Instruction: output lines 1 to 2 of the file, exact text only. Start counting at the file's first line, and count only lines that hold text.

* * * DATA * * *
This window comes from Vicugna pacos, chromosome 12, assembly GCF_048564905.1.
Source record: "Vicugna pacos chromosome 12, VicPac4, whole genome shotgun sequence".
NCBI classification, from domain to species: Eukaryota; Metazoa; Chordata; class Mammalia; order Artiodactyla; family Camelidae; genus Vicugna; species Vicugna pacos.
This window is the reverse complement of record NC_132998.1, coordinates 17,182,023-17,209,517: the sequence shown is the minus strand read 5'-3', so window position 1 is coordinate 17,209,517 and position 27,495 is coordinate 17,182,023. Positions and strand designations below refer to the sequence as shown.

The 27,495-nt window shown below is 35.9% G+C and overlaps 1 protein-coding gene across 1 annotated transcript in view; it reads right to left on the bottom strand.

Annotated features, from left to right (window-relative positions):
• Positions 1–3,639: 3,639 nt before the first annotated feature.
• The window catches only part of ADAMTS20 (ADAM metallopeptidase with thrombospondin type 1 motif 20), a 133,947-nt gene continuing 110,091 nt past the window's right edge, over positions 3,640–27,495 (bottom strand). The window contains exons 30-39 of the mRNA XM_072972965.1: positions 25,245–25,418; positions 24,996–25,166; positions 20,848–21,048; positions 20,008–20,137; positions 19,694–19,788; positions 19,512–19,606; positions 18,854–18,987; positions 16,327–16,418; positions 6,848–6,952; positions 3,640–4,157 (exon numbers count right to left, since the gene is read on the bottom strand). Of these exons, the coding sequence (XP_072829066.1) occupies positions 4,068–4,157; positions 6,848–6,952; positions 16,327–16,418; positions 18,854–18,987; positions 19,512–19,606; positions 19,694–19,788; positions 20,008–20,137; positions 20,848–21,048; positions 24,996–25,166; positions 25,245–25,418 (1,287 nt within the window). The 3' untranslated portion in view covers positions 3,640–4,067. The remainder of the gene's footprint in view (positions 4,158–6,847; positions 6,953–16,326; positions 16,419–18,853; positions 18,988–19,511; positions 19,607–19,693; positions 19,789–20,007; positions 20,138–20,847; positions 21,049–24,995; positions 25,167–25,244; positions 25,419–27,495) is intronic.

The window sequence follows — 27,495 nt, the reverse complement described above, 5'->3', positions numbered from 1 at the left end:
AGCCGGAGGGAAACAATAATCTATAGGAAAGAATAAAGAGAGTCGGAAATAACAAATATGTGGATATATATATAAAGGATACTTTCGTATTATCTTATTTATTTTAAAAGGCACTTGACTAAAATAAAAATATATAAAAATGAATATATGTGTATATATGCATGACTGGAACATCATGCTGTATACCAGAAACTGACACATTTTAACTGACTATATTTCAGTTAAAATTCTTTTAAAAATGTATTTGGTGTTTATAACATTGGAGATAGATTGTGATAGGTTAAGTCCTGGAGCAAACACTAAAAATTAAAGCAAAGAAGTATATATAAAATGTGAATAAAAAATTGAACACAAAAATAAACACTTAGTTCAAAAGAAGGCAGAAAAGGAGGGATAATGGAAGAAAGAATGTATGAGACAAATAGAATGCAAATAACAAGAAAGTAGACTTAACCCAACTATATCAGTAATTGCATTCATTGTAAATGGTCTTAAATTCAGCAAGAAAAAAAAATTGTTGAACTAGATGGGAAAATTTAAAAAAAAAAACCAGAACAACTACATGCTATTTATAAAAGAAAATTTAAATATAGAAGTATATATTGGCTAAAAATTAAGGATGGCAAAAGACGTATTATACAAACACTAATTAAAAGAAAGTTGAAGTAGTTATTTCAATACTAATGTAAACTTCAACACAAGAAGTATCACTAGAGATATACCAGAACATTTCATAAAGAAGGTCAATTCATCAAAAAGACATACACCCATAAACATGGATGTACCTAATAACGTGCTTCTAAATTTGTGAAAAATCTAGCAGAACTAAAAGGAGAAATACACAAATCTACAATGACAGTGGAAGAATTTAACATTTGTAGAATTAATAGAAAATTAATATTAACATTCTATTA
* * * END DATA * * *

This window comes from Vicugna pacos, chromosome 12, assembly GCF_048564905.1.
Source record: "Vicugna pacos chromosome 12, VicPac4, whole genome shotgun sequence".